In their combats with each other, firearms are used with dreadful effect. The whole soul of a New Zealander seems absorbed in the thoughts of war; every action of his life is influenced by it; and to possess weapons which give him such a decided superiority over those who have only their native implements of offence, he will sacrifice everything. The value attached by them to muskets, and their ceaseless desire to possess them, will prove a sufficient security to foreigners who enter their harbours, or remain on their coasts; as I know, from experience, that the New Zealanders will rather put up with injuries than run the risk of offending those who manufacture and barter with them such inestimable commodities.
A MISSION SETTLEMENT.
A few days after my arrival in the Bay, I crossed to the opposite side, to visit the Church missionary settlement, and to deliver a letter of introduction I had to one of the members. Here, on a beautiful bank, with a delightful beach in front, and the entrance of the bay open to them, the clear and blue expanse of water speckled over with fertile islands, reside these comfortable teachers of the Gospel. The name they have given this spot is “Marsden Vale.” They very soon gave us to understand they did not wish for our acquaintance, and their coldness and inhospitality (I must acknowledge) created in my mind a thorough dislike to them. The object of the mission, as it was first planned, might have been attained, and might have proved highly beneficial to the New Zealanders; but as it is now conducted, no good result can be expected from it. Any man of common sense must agree with me, that a savage can receive but little benefit from having the abstruse points of the Gospel preached to him, if his mind is not prepared to receive them. This is the plan adopted here; and nothing will convince these enthusiasts that it is wrong, or induce them to change it for one more agreeable to the dictates of reason.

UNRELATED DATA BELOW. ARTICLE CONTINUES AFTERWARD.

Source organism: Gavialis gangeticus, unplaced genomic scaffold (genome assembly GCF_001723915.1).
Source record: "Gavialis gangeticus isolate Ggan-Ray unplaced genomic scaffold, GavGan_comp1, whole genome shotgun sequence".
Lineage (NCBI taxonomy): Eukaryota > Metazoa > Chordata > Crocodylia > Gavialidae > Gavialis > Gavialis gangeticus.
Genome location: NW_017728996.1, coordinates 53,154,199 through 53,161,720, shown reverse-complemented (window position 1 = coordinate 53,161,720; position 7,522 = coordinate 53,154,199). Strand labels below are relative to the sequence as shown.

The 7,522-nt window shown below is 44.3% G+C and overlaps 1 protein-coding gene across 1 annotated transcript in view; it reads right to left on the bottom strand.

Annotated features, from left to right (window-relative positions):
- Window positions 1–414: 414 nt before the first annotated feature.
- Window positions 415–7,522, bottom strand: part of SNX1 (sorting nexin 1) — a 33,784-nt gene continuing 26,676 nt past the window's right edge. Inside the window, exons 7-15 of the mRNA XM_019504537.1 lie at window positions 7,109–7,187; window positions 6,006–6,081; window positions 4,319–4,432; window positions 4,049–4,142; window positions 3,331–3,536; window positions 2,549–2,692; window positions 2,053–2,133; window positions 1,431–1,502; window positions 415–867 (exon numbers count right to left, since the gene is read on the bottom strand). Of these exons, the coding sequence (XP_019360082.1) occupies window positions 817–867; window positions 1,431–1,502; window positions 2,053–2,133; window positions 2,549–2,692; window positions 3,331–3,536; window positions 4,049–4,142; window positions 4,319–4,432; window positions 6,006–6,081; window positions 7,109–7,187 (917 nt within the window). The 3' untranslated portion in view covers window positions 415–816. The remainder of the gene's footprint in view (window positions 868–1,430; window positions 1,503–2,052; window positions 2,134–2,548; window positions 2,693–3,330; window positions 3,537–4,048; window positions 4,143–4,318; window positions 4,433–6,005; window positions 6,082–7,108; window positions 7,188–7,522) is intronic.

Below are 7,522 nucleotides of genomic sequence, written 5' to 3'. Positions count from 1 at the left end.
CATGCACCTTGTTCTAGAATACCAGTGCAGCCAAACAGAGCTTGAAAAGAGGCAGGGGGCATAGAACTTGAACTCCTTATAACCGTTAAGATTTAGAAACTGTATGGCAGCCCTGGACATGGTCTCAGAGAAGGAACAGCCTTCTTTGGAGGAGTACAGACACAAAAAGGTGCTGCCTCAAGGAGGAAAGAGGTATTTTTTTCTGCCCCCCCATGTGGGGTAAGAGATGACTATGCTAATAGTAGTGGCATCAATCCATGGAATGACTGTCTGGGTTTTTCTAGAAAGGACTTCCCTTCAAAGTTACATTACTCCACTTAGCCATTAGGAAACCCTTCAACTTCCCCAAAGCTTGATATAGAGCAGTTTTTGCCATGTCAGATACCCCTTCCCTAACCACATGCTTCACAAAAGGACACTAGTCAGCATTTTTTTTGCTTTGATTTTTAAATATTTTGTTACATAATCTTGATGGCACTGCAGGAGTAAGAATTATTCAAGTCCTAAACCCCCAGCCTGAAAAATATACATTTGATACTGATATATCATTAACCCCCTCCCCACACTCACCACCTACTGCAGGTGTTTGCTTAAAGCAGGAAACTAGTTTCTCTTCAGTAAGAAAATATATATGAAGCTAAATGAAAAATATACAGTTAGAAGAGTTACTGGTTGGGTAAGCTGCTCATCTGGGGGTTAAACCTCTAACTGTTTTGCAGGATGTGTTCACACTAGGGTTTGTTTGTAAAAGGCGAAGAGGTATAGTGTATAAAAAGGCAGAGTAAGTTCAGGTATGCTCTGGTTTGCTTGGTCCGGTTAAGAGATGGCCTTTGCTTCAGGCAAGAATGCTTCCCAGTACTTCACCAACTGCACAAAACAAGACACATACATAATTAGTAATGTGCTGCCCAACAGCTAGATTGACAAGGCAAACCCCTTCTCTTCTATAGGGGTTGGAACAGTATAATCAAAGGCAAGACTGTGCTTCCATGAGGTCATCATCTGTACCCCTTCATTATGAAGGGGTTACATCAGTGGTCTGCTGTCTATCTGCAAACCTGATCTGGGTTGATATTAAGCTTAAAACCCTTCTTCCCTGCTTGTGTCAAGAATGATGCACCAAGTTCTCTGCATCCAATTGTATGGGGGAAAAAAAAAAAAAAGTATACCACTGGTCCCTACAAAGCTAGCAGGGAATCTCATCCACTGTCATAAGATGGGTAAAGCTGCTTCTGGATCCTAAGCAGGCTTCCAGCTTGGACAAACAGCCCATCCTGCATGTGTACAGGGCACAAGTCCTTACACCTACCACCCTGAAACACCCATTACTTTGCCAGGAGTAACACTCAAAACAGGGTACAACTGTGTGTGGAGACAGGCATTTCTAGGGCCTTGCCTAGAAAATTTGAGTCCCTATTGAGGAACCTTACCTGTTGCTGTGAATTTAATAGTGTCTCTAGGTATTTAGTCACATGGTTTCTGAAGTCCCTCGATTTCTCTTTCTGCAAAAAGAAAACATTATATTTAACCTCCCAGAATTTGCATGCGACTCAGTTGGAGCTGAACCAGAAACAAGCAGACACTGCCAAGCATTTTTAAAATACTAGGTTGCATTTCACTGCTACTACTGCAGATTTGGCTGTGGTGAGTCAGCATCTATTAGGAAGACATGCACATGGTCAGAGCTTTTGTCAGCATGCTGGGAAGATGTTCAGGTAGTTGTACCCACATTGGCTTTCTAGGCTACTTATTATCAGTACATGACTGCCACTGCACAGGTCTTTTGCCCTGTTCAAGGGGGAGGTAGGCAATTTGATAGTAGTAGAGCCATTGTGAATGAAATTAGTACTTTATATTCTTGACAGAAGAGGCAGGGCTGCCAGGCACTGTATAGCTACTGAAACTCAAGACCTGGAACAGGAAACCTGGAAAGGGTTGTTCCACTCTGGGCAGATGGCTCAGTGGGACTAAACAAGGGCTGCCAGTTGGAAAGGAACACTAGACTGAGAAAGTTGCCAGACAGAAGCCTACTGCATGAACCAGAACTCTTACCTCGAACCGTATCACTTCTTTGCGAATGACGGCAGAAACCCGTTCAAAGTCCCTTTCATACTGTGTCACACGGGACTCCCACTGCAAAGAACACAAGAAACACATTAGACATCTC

Upon inquiring who and what these men were, I found that the greater part of them were hardy mechanics (not well-educated clergymen), whom the benevolent and well-intentioned people of England had sent out in order to teach the natives the importance of different trades—a most judicious arrangement, and which ought to be the foundation of all missions. What could be a more gratifying sight than groups of these athletic savages, toiling at the anvil or the saw; erecting for themselves substantial dwellings; thus leading them by degrees to know and to appreciate the comforts resulting from peaceful, laborious, and useful occupations? Then, while they felt sincere gratitude for services rendered them, at their leisure hours, and on certain days, these missionaries should attempt to expound to them, in as simple a manner as possible, the nature of revealed religion!